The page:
Why would anyone want to buy a bond that last longer than they do?
These ultra-long-dated assets fell out of favor in the fallout from the financial crisis, as investors shifted to shorter-duration bonds to protect them against unpredictable spikes in interest rates. But now the "century bond" is returning to prick investor interest.
Canada has become the latest to sell long-dated debt, with its auction of 50-year bonds. At the sale of bonds maturing in 2064 earlier this week, the Canadian government doubled the minimum target size of the sale, raising $1.36 billion.
Century bonds tend to be issued by governments and well-established companies, but both have to pay a premium to investors over a 30-year bond, which tends to the longest dated debt available from most firms.
Recently issued century bonds currently pay yields of around 6 percent, making them attractive to some yield-hungry investors, as interest rates are currently at historical lows.
This compares to 10-year U.S. government paper, currently yielding 2.66 percent, while interest rates on 30-year U.S. debt sit at 3.47 percent. But the risk that the value of an ultra-long dated asset will diminish as interest rates rise over time, remains.
Demand for long-dated debt is usually from institutional investors, such as pension funds, which aim to lock in long-term returns. However, fund managers are growing increasingly interested in century bonds following the issuance of a 100-year sterling denominated bond from Mexico last month and a 100-year bond sale from electric utility group EDF in January.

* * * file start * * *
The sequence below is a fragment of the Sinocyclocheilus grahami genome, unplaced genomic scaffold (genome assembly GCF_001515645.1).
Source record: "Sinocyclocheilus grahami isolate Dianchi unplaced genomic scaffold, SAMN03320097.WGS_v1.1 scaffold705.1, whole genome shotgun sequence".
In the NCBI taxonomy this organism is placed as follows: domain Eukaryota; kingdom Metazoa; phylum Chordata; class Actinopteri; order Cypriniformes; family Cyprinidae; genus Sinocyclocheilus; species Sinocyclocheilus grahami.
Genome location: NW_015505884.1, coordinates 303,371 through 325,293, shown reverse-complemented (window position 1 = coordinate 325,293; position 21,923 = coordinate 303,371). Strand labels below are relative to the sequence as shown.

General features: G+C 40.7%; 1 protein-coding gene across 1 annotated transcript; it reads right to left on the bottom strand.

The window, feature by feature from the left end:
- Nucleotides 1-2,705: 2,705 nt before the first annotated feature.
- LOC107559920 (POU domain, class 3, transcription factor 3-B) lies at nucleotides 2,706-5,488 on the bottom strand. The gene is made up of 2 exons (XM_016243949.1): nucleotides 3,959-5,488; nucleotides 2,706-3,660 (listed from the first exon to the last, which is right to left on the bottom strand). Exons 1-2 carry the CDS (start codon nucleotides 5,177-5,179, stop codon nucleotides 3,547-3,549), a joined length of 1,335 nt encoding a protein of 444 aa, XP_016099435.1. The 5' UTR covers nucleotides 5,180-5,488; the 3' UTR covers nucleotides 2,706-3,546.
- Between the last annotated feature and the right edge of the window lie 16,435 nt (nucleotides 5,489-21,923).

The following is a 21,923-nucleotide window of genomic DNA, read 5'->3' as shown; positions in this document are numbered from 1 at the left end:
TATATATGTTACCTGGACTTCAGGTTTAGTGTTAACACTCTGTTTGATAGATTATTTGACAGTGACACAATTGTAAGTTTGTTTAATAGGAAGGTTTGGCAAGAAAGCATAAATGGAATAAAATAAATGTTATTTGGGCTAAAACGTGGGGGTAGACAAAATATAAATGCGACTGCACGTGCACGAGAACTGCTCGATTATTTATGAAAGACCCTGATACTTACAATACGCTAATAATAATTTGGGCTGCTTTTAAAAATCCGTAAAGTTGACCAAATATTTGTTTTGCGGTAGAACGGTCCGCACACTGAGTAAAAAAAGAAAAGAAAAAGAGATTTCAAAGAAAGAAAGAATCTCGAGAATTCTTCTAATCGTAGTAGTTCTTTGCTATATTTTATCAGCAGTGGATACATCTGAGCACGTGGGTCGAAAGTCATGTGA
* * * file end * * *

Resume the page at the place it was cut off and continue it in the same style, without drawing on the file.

EDF became the first company to sell such debt in the U.S. in more than two years according to data firm Dealogic, offering $700 million in 100 year bonds at a yield of 6.1 percent. The Mexican century bond sale raised £1 billion ($1.68 billion) selling bonds at a yield of 5.75 percent.
Richard Woolnough, fund manager at M&G who manages four funds overseeing over $43 billion, has also recently added both the Mexican government bond and the EDF bond to his funds but said it was not as simple as "we like ultra-longs".
"It very much depends on the issuer and we're only happy taking the duration risk if we think pricing is attractive. The EDF bond is a good example, where it came at a spread of 260bps over gilts, which we thought was cheap," Woolnough told CNBC.
Not all managers are so keen. In his latest investment update, Pimco bond star Bill Gross advised investors to stay away from longer dated bonds and has been recommending shorter-maturity debt for a number of months as a way of alleviating interest rate sensitivity in portfolios.
Pimco has suffered severe outflows last month, with the Total Return Fund—the largest bond fund in the world with $232 billion in assets under management—underperformed 94 percent of its competitors in March, according to Morningstar.
But investment grade bond fund manager Euan McNeil said ultra-long dated debt had been "extremely beneficial" for the fund's performance so far this year. McNeil added the EDF bond to his fund, making it one of its largest holdings.
"As the first 100-year sterling deal to come to market, we felt there was an attractive new issue premium for investors," he said in an investment update.